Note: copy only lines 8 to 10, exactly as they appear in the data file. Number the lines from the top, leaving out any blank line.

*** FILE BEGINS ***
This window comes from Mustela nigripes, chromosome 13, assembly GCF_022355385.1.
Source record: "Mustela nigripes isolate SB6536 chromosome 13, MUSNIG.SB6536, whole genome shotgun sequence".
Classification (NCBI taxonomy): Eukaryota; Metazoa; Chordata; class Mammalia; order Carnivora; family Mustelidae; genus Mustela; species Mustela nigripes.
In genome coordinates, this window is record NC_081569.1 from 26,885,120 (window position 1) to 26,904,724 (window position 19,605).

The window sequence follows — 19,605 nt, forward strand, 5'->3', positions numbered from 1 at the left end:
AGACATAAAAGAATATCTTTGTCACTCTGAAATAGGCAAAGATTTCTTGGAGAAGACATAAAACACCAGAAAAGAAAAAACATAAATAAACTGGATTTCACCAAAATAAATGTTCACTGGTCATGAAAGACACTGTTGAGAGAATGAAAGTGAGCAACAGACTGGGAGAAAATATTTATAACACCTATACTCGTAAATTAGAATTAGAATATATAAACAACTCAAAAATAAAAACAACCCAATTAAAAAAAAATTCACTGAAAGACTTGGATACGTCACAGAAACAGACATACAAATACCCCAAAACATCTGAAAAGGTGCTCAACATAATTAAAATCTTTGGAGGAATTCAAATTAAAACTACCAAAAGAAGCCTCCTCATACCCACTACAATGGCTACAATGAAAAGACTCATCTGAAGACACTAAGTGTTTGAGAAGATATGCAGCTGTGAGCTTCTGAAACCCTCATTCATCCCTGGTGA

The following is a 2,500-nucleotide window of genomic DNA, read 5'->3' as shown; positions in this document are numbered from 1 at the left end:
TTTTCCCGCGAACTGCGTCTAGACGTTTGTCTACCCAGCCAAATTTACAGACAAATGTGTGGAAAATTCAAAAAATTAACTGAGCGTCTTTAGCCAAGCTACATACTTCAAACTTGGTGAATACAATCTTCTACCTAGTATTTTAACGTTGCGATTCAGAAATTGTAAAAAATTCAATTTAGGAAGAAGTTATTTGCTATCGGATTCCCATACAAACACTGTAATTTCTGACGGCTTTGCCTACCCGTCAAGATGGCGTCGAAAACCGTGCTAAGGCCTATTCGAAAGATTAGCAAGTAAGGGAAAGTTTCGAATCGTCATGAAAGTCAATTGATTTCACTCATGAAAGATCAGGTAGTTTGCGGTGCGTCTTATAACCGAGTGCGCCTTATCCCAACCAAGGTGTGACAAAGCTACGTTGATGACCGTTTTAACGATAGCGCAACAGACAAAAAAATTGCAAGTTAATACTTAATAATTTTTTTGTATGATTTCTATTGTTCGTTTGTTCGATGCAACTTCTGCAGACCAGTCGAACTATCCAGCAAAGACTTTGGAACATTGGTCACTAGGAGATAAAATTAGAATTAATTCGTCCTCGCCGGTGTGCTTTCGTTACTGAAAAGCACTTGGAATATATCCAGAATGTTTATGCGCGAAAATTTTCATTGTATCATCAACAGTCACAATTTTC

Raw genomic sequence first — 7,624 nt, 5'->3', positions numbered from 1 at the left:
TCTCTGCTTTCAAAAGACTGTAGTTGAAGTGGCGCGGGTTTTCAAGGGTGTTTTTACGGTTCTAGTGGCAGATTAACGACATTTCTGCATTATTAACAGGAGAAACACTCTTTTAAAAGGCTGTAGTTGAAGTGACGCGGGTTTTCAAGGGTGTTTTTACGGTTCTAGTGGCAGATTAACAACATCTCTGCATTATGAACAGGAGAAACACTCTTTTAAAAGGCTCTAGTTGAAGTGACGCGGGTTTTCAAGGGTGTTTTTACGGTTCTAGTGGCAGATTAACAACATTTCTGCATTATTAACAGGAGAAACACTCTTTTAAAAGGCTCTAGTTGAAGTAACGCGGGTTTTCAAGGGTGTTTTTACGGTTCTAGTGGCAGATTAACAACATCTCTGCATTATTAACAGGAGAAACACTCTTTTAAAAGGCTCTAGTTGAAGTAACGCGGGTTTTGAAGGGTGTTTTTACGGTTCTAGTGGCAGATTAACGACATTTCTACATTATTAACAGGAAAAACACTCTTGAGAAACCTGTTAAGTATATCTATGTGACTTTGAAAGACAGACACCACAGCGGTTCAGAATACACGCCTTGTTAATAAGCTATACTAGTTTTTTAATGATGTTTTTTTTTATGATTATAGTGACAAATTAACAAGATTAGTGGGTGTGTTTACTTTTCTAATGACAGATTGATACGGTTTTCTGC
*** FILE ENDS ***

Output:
TTTTCCCGCGAACTGCGTCTAGACGTTTGTCTACCCAGCCAAATTTACAGACAAATGTGTGGAAAATTCAAAAAATTAACTGAGCGTCTTTAGCCAAGCTACATACTTCAAACTTGGTGAATACAATCTTCTACCTAGTATTTTAACGTTGCGATTCAGAAATTGTAAAAAATTCAATTTAGGAAGAAGTTATTTGCTATCGGATTCCCATACAAACACTGTAATTTCTGACGGCTTTGCCTACCCGTCAAGATGGCGTCGAAAACCGTGCTAAGGCCTATTCGAAAGATTAGCAAGTAAGGGAAAGTTTCGAATCGTCATGAAAGTCAATTGATTTCACTCATGAAAGATCAGGTAGTTTGCGGTGCGTCTTATAACCGAGTGCGCCTTATCCCAACCAAGGTGTGACAAAGCTACGTTGATGACCGTTTTAACGATAGCGCAACAGACAAAAAAATTGCAAGTTAATACTTAATAATTTTTTTGTATGATTTCTATTGTTCGTTTGTTCGATGCAACTTCTGCAGACCAGTCGAACTATCCAGCAAAGACTTTGGAACATTGGTCACTAGGAGATAAAATTAGAATTAATTCGTCCTCGCCGGTGTGCTTTCGTTACTGAAAAGCACTTGGAATATATCCAGAATGTTTATGCGCGAAAATTTTCATTGTATCATCAACAGTCACAATTTTC

Raw genomic sequence first — 7,624 nt, 5'->3', positions numbered from 1 at the left:
TCTCTGCTTTCAAAAGACTGTAGTTGAAGTGGCGCGGGTTTTCAAGGGTGTTTTTACGGTTCTAGTGGCAGATTAACGACATTTCTGCATTATTAACAGGAGAAACACTCTTTTAAAAGGCTGTAGTTGAAGTGACGCGGGTTTTCAAGGGTGTTTTTACGGTTCTAGTGGCAGATTAACAACATCTCTGCATTATGAACAGGAGAAACACTCTTTTAAAAGGCTCTAGTTGAAGTGACGCGGGTTTTCAAGGGTGTTTTTACGGTTCTAGTGGCAGATTAACAACATTTCTGCATTATTAACAGGAGAAACACTCTTTTAAAAGGCTCTAGTTGAAGTAACGCGGGTTTTCAAGGGTGTTTTTACGGTTCTAGTGGCAGATTAACAACATCTCTGCATTATTAACAGGAGAAACACTCTTTTAAAAGGCTCTAGTTGAAGTAACGCGGGTTTTGAAGGGTGTTTTTACGGTTCTAGTGGCAGATTAACGACATTTCTACATTATTAACAGGAAAAACACTCTTGAGAAACCTGTTAAGTATATCTATGTGACTTTGAAAGACAGACACCACAGCGGTTCAGAATACACGCCTTGTTAATAAGCTATACTAGTTTTTTAATGATGTTTTTTTTTATGATTATAGTGACAAATTAACAAGATTAGTGGGTGTGTTTACTTTTCTAATGACAGATTGATACGGTTTTCTGC